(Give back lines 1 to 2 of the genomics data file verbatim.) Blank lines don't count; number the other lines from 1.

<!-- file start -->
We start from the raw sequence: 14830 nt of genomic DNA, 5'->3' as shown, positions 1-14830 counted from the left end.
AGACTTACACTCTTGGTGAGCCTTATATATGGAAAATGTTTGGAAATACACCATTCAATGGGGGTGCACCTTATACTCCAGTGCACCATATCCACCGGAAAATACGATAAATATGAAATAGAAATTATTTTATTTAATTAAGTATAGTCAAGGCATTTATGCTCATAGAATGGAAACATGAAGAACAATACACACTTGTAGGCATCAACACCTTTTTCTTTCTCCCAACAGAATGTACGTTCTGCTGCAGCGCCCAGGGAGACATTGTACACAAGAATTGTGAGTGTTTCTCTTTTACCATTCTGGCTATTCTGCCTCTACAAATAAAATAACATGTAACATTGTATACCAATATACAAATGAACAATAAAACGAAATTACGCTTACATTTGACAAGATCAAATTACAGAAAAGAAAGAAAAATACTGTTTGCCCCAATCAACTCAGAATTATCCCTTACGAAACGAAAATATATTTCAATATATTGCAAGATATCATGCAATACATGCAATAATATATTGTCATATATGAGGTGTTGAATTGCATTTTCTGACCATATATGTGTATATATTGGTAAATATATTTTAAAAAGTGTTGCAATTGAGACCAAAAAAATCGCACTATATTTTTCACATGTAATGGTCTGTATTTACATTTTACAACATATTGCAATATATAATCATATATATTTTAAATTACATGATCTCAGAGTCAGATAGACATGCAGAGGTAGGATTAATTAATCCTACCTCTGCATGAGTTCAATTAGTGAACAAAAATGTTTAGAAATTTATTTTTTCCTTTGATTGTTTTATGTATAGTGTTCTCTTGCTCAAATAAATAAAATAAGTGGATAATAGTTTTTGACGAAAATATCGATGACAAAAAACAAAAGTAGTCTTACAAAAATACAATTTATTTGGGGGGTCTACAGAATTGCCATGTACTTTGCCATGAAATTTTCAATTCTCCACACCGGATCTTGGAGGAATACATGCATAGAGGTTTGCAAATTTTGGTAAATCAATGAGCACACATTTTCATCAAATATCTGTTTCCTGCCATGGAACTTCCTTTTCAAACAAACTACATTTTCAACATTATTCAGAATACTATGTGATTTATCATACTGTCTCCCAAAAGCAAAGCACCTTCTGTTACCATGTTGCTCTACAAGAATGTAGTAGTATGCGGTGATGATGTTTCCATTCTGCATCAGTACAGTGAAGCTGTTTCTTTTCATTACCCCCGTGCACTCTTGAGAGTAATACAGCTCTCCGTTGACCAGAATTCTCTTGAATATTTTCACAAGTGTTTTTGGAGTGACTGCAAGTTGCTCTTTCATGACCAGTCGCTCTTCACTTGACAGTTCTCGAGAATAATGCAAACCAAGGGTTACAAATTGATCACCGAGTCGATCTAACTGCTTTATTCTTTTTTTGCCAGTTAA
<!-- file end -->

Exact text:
We start from the raw sequence: 14830 nt of genomic DNA, 5'->3' as shown, positions 1-14830 counted from the left end.
AGACTTACACTCTTGGTGAGCCTTATATATGGAAAATGTTTGGAAATACACCATTCAATGGGGGTGCACCTTATACTCCAGTGCACCATATCCACCGGAAAATACGATAAATATGAAATAGAAATTATTTTATTTAATTAAGTATAGTCAAGGCATTTATGCTCATAGAATGGAAACATGAAGAACAATACACACTTGTAGGCATCAACACCTTTTTCTTTCTCCCAACAGAATGTACGTTCTGCTGCAGCGCCCAGGGAGACATTGTACACAAGAATTGTGAGTGTTTCTCTTTTACCATTCTGGCTATTCTGCCTCTACAAATAAAATAACATGTAACATTGTATACCAATATACAAATGAACAATAAAACGAAATTACGCTTACATTTGACAAGATCAAATTACAGAAAAGAAAGAAAAATACTGTTTGCCCCAATCAACTCAGAATTATCCCTTACGAAACGAAAATATATTTCAATATATTGCAAGATATCATGCAATACATGCAATAATATATTGTCATATATGAGGTGTTGAATTGCATTTTCTGACCATATATGTGTATATATTGGTAAATATATTTTAAAAAGTGTTGCAATTGAGACCAAAAAAATCGCACTATATTTTTCACATGTAATGGTCTGTATTTACATTTTACAACATATTGCAATATATAATCATATATATTTTAAATTACATGATCTCAGAGTCAGATAGACATGCAGAGGTAGGATTAATTAATCCTACCTCTGCATGAGTTCAATTAGTGAACAAAAATGTTTAGAAATTTATTTTTTCCTTTGATTGTTTTATGTATAGTGTTCTCTTGCTCAAATAAATAAAATAAGTGGATAATAGTTTTTGACGAAAATATCGATGACAAAAAACAAAAGTAGTCTTACAAAAATACAATTTATTTGGGGGGTCTACAGAATTGCCATGTACTTTGCCATGAAATTTTCAATTCTCCACACCGGATCTTGGAGGAATACATGCATAGAGGTTTGCAAATTTTGGTAAATCAATGAGCACACATTTTCATCAAATATCTGTTTCCTGCCATGGAACTTCCTTTTCAAACAAACTACATTTTCAACATTATTCAGAATACTATGTGATTTATCATACTGTCTCCCAAAAGCAAAGCACCTTCTGTTACCATGTTGCTCTACAAGAATGTAGTAGTATGCGGTGATGATGTTTCCATTCTGCATCAGTACAGTGAAGCTGTTTCTTTTCATTACCCCCGTGCACTCTTGAGAGTAATACAGCTCTCCGTTGACCAGAATTCTCTTGAATATTTTCACAAGTGTTTTTGGAGTGACTGCAAGTTGCTCTTTCATGACCAGTCGCTCTTCACTTGACAGTTCTCGAGAATAATGCAAACCAAGGGTTACAAATTGATCACCGAGTCGATCTAACTGCTTTATTCTTTTTTTGCCAGTTAA